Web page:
The average amount of precipitation that falls across the U.S. per year, excluding Alaska and Hawaii, is approximately 30 inches. Of course, what falls per state and region varies. For instance, Kansas receives approximately 29 inches of rain and snow while Missouri gets over 42 inches.
Combined, the Kansas City area receives a combined 50 inches of rain and snow in any given year. That’s good news for lawns and farms but can be an issue for residential homes, particularly if they are in low-lying areas that tend to flood. This could be especially troublesome if the homeowner hasn’t invested in a good sump pump to help drain excess water. Without this installed in or around their basement, they might suffer significant damage.
The same goes if they have a working sump pump but problematic gutters. If they’re clogged or broken, overfill can puddle around the home and put excess strain on the sump pump. In turn, the motor can burn out, and that results in damage across your home.
However, when working together, gutters can help your sump pump become an efficient drainer of excess water. The result, even in the heaviest of precipitation, is a feeling of security.
How does a sump pump work?
Before going further, we need to detail what a sump pump is. The main role of a sump pump is to keep an area under a house or building dry and prevent it from flooding. This is done by installing it in the lowest area of a residence. Normally, it’s found in the basement or a crawlspace.
In most cases, the pump is installed in a specially designed sump pit. Water that accumulates around the property flows into the pit. Once it reaches a certain level it is drained into an area away from the property.
Most of the time, water is collected through natural migration via the soil. However, in cases where gravity isn’t in play, a French drain or other system may feed water into the pit to be drained.
How gutters play a role
Gutters play both Jekyll and Hyde with sump pumps. In the worst-case scenario, gutters can wreak havoc with pumps. This can happen a few ways.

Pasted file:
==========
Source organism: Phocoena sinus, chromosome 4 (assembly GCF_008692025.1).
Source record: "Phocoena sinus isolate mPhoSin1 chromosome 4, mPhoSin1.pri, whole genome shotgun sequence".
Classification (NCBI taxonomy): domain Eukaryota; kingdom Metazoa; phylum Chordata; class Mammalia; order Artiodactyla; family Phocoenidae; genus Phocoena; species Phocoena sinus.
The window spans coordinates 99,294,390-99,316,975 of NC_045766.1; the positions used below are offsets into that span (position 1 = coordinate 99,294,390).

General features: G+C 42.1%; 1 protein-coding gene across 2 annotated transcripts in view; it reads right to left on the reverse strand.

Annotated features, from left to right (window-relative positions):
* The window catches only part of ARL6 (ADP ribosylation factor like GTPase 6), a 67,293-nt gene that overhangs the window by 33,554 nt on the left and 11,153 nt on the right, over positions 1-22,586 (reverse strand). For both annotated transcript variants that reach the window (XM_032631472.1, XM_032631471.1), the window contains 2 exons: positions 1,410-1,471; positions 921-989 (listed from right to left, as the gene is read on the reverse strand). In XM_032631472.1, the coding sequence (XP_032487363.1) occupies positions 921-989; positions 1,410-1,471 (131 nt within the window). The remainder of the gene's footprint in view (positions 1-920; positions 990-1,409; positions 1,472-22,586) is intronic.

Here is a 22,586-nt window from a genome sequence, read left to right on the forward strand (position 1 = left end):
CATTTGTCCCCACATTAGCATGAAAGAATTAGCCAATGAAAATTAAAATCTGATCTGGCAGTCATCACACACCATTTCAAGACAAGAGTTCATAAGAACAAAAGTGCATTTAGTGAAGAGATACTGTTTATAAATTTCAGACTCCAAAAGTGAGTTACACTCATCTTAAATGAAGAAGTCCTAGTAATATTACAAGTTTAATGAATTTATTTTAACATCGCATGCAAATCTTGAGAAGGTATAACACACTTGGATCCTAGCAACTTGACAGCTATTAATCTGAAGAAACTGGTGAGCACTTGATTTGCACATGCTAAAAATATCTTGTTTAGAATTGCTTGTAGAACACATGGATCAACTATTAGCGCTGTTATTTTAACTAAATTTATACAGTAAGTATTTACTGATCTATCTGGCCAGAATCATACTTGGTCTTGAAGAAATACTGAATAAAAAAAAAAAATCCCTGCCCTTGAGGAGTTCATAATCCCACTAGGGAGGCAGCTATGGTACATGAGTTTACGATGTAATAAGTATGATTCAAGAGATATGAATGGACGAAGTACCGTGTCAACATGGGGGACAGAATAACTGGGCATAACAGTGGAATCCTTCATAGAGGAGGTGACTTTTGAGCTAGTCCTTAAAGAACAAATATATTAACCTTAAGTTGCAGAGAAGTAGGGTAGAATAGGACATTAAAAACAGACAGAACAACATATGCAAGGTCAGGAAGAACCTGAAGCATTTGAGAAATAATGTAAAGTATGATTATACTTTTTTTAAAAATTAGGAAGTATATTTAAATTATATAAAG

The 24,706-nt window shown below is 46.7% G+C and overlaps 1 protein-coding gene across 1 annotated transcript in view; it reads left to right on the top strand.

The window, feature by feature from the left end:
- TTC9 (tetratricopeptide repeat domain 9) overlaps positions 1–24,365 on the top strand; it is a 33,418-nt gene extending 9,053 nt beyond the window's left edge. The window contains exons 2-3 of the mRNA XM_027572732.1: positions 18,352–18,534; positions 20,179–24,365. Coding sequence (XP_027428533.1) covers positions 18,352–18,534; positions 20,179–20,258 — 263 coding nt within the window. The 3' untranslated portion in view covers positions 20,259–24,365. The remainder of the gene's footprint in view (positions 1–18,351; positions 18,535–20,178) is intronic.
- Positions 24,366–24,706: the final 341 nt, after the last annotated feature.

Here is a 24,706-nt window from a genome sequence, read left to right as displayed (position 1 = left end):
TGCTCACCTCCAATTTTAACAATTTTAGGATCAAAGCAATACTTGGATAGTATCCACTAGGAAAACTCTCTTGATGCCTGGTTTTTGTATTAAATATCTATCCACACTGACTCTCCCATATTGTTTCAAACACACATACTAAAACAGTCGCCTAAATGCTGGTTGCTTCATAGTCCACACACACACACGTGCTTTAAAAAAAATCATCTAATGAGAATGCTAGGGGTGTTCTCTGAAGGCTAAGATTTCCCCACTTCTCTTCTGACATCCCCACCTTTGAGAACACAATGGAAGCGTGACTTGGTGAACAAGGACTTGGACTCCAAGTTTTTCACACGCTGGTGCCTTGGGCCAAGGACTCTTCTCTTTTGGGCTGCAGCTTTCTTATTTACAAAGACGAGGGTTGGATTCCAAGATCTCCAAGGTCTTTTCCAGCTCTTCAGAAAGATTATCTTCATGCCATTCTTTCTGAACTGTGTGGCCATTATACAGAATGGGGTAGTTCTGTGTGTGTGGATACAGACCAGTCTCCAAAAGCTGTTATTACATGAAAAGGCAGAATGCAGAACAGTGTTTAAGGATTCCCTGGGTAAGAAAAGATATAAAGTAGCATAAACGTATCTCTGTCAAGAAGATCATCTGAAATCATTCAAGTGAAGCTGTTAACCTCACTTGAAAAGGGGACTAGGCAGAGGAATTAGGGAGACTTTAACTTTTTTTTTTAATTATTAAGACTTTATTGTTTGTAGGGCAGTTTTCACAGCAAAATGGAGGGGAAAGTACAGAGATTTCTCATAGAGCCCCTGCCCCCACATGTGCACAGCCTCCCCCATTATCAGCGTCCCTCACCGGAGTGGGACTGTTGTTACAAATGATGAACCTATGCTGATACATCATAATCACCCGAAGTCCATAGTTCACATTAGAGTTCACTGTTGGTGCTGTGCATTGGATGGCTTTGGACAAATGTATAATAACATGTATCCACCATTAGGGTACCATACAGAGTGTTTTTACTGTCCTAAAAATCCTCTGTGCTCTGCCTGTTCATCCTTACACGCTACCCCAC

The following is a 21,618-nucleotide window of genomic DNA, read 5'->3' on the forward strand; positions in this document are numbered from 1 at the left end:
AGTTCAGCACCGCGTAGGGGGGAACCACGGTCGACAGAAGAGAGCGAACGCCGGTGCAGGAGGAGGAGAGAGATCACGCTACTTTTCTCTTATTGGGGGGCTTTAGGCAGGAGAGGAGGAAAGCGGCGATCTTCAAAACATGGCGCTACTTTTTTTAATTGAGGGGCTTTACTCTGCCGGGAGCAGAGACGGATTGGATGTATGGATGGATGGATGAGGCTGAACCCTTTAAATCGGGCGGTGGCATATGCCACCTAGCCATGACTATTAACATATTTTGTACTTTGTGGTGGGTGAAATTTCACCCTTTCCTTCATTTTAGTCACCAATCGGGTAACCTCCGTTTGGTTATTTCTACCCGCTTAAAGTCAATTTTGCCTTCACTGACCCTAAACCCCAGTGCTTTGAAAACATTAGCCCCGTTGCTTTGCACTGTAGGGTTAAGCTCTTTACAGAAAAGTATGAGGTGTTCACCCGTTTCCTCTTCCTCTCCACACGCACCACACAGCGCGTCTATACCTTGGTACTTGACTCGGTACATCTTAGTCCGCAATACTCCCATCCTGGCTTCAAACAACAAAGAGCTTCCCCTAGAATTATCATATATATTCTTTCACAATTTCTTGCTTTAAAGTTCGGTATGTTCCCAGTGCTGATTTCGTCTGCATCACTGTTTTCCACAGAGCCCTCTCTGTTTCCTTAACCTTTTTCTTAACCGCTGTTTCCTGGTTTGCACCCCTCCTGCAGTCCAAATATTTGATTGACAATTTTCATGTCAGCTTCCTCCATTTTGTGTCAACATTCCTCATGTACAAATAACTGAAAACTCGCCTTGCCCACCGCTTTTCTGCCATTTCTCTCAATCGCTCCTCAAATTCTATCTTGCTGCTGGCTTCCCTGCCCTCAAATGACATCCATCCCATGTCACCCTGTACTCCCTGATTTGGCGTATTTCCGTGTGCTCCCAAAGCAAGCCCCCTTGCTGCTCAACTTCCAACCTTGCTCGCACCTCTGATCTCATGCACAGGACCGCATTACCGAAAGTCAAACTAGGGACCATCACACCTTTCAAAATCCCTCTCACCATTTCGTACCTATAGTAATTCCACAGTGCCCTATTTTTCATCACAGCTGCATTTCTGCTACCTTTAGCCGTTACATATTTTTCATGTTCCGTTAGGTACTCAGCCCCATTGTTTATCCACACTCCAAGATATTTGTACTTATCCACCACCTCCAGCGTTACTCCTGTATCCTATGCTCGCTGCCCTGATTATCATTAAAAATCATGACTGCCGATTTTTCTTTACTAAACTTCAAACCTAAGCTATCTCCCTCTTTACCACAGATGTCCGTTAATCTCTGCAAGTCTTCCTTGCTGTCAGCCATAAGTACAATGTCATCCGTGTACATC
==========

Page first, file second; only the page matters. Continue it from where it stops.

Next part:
First, if the gutters are clogged the water is going to cascade down the foundation and unevenly disperse into the yard or driveway. In turn, this will saturate the ground to cause a larger volume of water to collect in the pit. As mentioned, the pump could burn out if it’s constantly draining.
Additional sump pump problems can occur if the water isn’t properly dispersed when it reaches the ground. If the splash blocks aren’t set up or don’t exist, then the water will not properly disperse across the property. As mentioned, the same problems will arise for your sump pump.
On the other hand, gutters can help maintain sump pumps. For instance, they can reduce the amount of water that reaches the ground if the liquid is distributed from the downspout into a series of rain barrels. Once full, the water in these containers can be slowly released back into the soil during dryer conditions.
An additional way gutters can help is to channel precipitation to the splash block. From here, the water is spread more evenly throughout the property. Or, perhaps there’s no block but a drain connected to the bottom of the spout. This may be used for irrigation purposes or send the water away from the home.
In either of the positive situations, not only is the amount of moisture in the yard reduced, but so is the sump pit’s drainage.
To establish a peaceful coexistence between your sump pump and gutters, follow these steps.
- Keep everything clean – Clogs can occur at the roofline and in the basement. So, if you’re not using a K-Guard leaf free gutter system, then make sure you regularly clean the channels and downspouts. Closer to the ground, check the drains and sump pit for any debris that can clog up the works.
- Invest in rain barrels – You can minimize the amount of precipitation that reaches the ground by setting rain barrels at the downspouts. Not only does it collect the water for later use, but it also permits a more regulated delivery. Learn more about that here.
- Make sure the water is evenly distributed – If you don’t use rain barrels, then buy splash blocks and make they are properly angled for draining.
Overall, if you receive a large amount of precipitation over the course of the year, just make sure the water that drains from your property doesn’t tax the sump pump. One way to eliminate the anxiety of drainage issues is to start by calling K-Guard at 913-229-7550 for a free estimate.